Rick Sieman Column: Freak Things

Rick Sieman has had his share of crazy incidents while riding a dirtbike. In this month’s column redux, he talks about the freak things he has experienced.

I found this old column from 1973, Freak Things, while cleaning out my office and thought I’d share it with you. And yes, before you ask, a lot of stuff like this still happens to me.–Rick Sieman


Will someone please explain to me the nature of things? Oh, I don’t mean things of a normal nature–I mean freak things. What, you may ask, the hell is this man talking about?

All right. You asked, so I’ll tell you.

When everyone else breaks down, or crashes, they seem to have a more or less Normal Thing happen to them. Caps are intentional. Example:

Guy doesn’t finish a Cross-Country Race and you ask him what happened. He shakes his head and says, “I had me a flat tire.” Nice and simple; he had a flat. Another guy limps in with a bent-up bike and is asked what happened; he replies, “Shoot, just ran into a big rock and fell down. That’s all.”

You see? The things that happened to them are more or less Normal Things. Anyone can (and does) occasionally get a flat. And Lord knows how many bikes have been bent up on one or another rock.

Which brings us to the frustrating part of my two-wheeled existence on this planet: Every misfortune that happens to me while riding a motorcycle is either:

(1) Highly unusual

(2) Extremely dumb

(3) Utterly unbelievable

(4) Against all laws of nature

(5) Preposterous

(6) Likely to be construed as a figment of my imagination

(7) Totally laughable

(8) All of the above.

Want to see what I mean?

Take the time many years back when I got my first good start in a desert race. Hot damn! The Greeves fired on the first kick and chugged off through the sand like a baby plow on acid. Past the smoke bomb and still leading, throwing a dust cloud that choked and blinded all pursuers to the point of distraction. Whooooeeeee!!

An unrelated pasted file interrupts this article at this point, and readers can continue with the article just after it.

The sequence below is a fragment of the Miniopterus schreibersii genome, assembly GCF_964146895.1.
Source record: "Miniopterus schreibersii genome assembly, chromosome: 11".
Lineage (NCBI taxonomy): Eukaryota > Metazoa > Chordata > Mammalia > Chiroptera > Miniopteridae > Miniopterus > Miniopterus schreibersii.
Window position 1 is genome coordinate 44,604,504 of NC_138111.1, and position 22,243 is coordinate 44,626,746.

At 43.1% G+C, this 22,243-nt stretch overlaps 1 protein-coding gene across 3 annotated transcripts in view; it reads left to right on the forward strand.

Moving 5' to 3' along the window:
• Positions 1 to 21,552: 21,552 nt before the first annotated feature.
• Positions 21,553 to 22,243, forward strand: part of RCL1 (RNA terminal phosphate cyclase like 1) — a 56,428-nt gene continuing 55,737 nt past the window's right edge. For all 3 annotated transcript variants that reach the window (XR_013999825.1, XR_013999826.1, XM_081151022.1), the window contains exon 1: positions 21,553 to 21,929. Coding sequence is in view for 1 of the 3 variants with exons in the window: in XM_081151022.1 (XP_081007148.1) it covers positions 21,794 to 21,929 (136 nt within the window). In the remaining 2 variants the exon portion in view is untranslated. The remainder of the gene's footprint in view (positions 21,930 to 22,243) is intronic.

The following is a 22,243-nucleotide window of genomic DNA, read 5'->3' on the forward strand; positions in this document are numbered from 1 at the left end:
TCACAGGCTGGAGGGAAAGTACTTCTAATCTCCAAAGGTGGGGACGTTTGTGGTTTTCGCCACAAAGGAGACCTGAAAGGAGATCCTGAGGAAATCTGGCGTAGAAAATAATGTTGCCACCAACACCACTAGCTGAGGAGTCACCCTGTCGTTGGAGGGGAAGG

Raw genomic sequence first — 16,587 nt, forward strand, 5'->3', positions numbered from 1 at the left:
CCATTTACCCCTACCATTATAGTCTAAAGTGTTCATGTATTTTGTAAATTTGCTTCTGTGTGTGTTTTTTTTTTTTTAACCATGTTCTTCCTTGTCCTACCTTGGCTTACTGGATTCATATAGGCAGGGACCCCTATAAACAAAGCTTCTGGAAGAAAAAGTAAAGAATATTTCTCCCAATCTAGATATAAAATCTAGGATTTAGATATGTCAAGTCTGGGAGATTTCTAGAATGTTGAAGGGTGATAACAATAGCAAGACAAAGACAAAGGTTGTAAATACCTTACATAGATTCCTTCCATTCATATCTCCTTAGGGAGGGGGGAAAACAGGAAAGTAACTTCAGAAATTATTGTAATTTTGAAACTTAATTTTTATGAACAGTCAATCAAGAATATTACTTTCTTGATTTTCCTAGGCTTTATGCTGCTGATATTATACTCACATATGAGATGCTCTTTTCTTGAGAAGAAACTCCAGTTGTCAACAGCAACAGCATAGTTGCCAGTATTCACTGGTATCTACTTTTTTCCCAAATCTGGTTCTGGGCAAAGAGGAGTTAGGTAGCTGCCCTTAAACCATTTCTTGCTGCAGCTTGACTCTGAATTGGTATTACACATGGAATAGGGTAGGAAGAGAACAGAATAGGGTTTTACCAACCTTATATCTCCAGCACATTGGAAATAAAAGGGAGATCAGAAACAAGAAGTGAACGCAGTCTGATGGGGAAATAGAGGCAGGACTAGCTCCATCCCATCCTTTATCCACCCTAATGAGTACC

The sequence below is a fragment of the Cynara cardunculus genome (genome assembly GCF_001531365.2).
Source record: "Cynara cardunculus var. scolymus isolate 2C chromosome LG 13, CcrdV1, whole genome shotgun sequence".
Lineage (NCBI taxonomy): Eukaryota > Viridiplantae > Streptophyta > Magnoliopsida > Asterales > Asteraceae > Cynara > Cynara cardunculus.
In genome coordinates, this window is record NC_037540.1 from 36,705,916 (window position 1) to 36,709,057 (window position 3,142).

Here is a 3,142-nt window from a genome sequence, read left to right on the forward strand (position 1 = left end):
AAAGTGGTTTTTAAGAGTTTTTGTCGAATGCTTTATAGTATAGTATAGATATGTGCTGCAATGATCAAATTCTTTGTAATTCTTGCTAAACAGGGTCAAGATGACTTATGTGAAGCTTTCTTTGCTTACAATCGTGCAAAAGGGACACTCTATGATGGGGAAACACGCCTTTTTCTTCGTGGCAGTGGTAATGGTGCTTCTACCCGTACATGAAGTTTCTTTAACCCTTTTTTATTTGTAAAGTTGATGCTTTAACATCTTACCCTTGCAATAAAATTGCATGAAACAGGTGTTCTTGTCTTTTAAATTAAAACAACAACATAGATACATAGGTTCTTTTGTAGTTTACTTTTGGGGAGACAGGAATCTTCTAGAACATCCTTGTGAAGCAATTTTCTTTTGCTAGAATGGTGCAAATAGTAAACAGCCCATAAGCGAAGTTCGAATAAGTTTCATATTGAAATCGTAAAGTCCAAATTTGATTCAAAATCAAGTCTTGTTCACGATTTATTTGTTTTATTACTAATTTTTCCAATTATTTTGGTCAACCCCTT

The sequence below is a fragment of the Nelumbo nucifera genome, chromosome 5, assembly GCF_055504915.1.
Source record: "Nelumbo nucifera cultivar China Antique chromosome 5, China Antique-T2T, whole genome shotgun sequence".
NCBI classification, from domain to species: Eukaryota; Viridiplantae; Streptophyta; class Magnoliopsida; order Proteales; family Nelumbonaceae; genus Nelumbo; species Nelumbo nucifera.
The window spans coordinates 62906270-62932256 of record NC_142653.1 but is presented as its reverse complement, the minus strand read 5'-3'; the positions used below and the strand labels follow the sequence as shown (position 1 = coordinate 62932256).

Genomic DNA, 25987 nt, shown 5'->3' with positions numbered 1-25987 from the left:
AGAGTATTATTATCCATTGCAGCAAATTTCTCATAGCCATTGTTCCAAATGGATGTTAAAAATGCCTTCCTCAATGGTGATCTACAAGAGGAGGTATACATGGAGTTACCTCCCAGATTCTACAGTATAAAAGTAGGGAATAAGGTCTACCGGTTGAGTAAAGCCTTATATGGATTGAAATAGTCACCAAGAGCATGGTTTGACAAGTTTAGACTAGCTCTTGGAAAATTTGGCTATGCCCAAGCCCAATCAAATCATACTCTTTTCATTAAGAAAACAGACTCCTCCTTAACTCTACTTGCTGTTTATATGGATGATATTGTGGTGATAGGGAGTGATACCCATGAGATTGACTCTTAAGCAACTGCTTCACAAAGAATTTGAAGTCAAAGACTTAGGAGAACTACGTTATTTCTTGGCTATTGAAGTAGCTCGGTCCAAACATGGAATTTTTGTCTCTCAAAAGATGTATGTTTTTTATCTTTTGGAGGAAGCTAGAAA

The first check loomed ahead and there was the checker, holding a crayon high into the air, waving it wildly. Let’s see, shall I approach from the right or the left? Wait – he’s moving to the right side – I’d better skitter over to that direction. Nope. He’s heading back for the left. Better correct the old approach. Wait a minute – it’s like two people jogging for position in a narrow hallway Right — left, right — left.

Someone better make a decision and make it soon! In desperation, I raised my right arm to give the checker a clear shot at marking my tank card and he, at the very same moment, raised his arm to go over my arm and get to the aforementioned tank card. Result? One checker’s arm caught me cleanly in the throat and blew me off the still moving bike like a knight in a jousting match.

Whuump! I hit the ground like a falling piano and registered 6.7 on the Richter Scale.

As I lay on the ground with little red dots chasing each other in front of my eyes and with all breathing ceased, rider after rider roared by. Many looked down at my prostrate form and gave silent thanks to that big Flagman in the Sky. Me? After a half hour of gasping and coughing, I headed for the pits with a severely forniscued windpipe.

Later, after all the riders had finished, some wandered over and asked, “Say, what happened to you? You were doing pretty good there for a while. Didja hit a rock or something?”

Too embarrassed to tell the truth, I merely nodded weakly. Yes, I had hit a rock. Gee, they said, that’s too bad. I did not dare tell the truth; I got knocked off the bike and rendered helpless by a 14-year-old checker.

Bizarre, you say? An isolated case? Not so.